J. F. Brandt, 1869
The Siberian sturgeon (Acipenser baerii) is a species of sturgeon in the Acipenseridae family. It is most present in all of the major Siberian river basins that drain northward into the Kara, Laptev and East Siberian Seas, including the Ob, Yenisei (which drains Lake Baikal via the Angara River) Lena, and Kolyma Rivers. It is also found in Kazakhstan and China in the Irtysh River, a major tributary of the Ob. The species epithet honors the German Russian biologist Karl Ernst von Baer.
Siberian sturgeon is typically divided into two subspecies. However, recent studies suggest they may be monotypic, forming continuous genetically connected populations throughout their vast range.
The nominate taxon (A. b. baerii) accounts for 80% of all Siberian sturgeon and resides in the Ob River and its tributaries. This subspecies migrates to mouth of the Ob during the winter due to seasonal oxygen deficiency, and swims thousands of kilometers upstream to spawn.
Once considered a third form, "A. b. stenorrhynchus" resides in the eastern Siberian rivers and displays two life history patterns: a more abundant migratory one which swims considerable distances (sometimes thousands of kilometers) upstream from estuaries and deltas to spawn, and a nonmigratory form. This form is now considered to be a junior synonym of A. b. baerii.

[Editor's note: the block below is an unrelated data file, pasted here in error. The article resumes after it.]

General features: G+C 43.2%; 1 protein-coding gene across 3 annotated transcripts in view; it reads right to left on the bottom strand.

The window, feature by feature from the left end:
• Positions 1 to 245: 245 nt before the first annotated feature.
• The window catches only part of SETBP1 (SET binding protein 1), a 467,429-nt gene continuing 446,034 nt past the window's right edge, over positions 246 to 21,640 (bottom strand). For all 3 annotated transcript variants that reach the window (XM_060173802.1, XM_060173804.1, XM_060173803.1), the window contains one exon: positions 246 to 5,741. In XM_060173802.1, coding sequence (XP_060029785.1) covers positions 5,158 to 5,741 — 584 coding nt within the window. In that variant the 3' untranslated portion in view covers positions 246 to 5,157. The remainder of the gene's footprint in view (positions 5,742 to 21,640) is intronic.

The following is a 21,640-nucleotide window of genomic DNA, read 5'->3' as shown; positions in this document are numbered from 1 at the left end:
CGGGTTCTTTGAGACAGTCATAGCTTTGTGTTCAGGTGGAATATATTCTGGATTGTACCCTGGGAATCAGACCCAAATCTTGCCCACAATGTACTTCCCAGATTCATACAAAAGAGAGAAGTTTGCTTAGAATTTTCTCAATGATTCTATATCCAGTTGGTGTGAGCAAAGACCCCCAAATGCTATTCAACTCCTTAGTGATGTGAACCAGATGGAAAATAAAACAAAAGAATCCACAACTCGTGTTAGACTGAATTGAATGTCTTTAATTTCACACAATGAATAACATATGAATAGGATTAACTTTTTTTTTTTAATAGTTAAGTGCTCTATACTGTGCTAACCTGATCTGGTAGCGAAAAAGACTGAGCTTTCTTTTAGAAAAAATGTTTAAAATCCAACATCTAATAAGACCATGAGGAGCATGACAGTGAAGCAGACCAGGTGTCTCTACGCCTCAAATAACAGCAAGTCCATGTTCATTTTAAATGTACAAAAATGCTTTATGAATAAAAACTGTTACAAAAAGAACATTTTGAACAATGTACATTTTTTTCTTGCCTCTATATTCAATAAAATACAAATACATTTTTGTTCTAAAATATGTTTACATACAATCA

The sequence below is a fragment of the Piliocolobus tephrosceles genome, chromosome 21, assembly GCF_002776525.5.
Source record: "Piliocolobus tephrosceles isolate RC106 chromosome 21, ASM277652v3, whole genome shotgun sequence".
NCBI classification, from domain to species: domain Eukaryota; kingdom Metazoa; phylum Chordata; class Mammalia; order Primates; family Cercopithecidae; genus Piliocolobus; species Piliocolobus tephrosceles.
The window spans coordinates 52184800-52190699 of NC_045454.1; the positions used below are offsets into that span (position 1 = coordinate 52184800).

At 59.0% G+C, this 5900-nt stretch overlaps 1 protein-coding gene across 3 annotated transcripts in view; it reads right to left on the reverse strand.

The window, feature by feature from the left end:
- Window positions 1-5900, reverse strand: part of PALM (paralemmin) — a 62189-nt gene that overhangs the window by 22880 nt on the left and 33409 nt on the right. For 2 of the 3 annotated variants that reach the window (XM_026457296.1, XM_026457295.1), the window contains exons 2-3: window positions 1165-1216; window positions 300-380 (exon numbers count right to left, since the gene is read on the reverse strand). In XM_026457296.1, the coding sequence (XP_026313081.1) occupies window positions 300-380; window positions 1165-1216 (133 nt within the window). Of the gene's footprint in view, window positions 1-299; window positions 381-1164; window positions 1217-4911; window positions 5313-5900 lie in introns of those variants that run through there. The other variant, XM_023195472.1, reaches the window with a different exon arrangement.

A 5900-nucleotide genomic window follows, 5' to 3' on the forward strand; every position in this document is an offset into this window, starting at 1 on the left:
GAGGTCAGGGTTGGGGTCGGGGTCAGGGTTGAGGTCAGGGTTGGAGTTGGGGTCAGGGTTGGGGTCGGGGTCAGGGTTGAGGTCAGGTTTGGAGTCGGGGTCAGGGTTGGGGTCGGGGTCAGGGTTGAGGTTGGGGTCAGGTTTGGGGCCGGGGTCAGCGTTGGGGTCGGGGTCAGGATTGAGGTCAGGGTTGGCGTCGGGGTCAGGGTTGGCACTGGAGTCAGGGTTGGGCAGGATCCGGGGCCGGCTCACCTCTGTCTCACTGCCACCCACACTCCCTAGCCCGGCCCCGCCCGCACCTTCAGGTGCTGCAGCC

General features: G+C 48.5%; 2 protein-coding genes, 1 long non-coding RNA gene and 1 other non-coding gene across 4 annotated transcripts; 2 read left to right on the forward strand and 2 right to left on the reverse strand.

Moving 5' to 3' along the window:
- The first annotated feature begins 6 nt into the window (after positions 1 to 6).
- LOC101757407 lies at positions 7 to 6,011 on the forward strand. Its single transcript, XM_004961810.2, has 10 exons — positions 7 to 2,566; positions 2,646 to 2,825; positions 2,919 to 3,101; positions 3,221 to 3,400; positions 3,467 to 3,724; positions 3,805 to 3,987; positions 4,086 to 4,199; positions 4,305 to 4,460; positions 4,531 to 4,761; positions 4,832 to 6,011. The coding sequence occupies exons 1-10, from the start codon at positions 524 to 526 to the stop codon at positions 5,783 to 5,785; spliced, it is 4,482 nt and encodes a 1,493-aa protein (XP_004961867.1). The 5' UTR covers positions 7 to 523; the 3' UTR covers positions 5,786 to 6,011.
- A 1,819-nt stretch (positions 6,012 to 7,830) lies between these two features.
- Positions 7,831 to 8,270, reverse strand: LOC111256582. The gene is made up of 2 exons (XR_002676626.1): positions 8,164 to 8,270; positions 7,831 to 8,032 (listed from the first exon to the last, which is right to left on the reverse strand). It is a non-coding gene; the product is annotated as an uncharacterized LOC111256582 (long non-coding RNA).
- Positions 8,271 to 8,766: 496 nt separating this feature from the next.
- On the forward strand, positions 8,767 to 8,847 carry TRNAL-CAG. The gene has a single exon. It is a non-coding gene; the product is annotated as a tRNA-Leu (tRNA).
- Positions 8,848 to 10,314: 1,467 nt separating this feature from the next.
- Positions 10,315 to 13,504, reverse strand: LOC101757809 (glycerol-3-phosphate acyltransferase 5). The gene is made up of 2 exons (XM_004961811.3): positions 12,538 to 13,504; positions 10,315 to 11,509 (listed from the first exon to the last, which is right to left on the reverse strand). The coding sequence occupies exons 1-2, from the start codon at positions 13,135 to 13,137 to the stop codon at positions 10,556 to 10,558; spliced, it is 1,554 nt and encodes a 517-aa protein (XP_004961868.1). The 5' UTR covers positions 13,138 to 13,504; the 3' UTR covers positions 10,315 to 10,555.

Description and population status
Siberian sturgeon usually weigh about 65 kg, with considerable variability between and within river basins. The maximum recorded weight was 210 kg. As with all other acipenserids, the Siberian sturgeon are long-lived (up to 60 years), and late to reach sexual maturity (males at 11–24 years, females at 20–28 years). They spawn in strong current main stem river channels over stone or gravel substrates.
The Siberian sturgeon feeds on a variety of benthic organisms, such as crustaceans and chironomid larvae.
The species had been in steep decline in its natural range due to habitat loss, degradation, and poaching. Up to 40% of the Siberian sturgeon spawning habitat has been made inaccessible by damming. High levels of pollution in certain places have led to significant negative impacts on the reproductive development of gonads.
While wild catches have been generally declining, the Siberian sturgeon is increasingly farmed both for meat and to produce caviar from its roe. Because the Lena population of A. baerii completes its lifecycle in fresh water and sexually matures relatively early, it is the most common original broodstock for captive-bred specimens. The main producer of Siberian sturgeon caviar is France, while the largest meat producers are Russia and China.
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- Akimova, N.V. and Ruban, G.I. 2001. Reproductive System Condition and the Reason for Decreased Abundance of Siberian Sturgeon Acipenser baerii in the Ob’ River. Journal of Ichthyology 41(2): 177-181.
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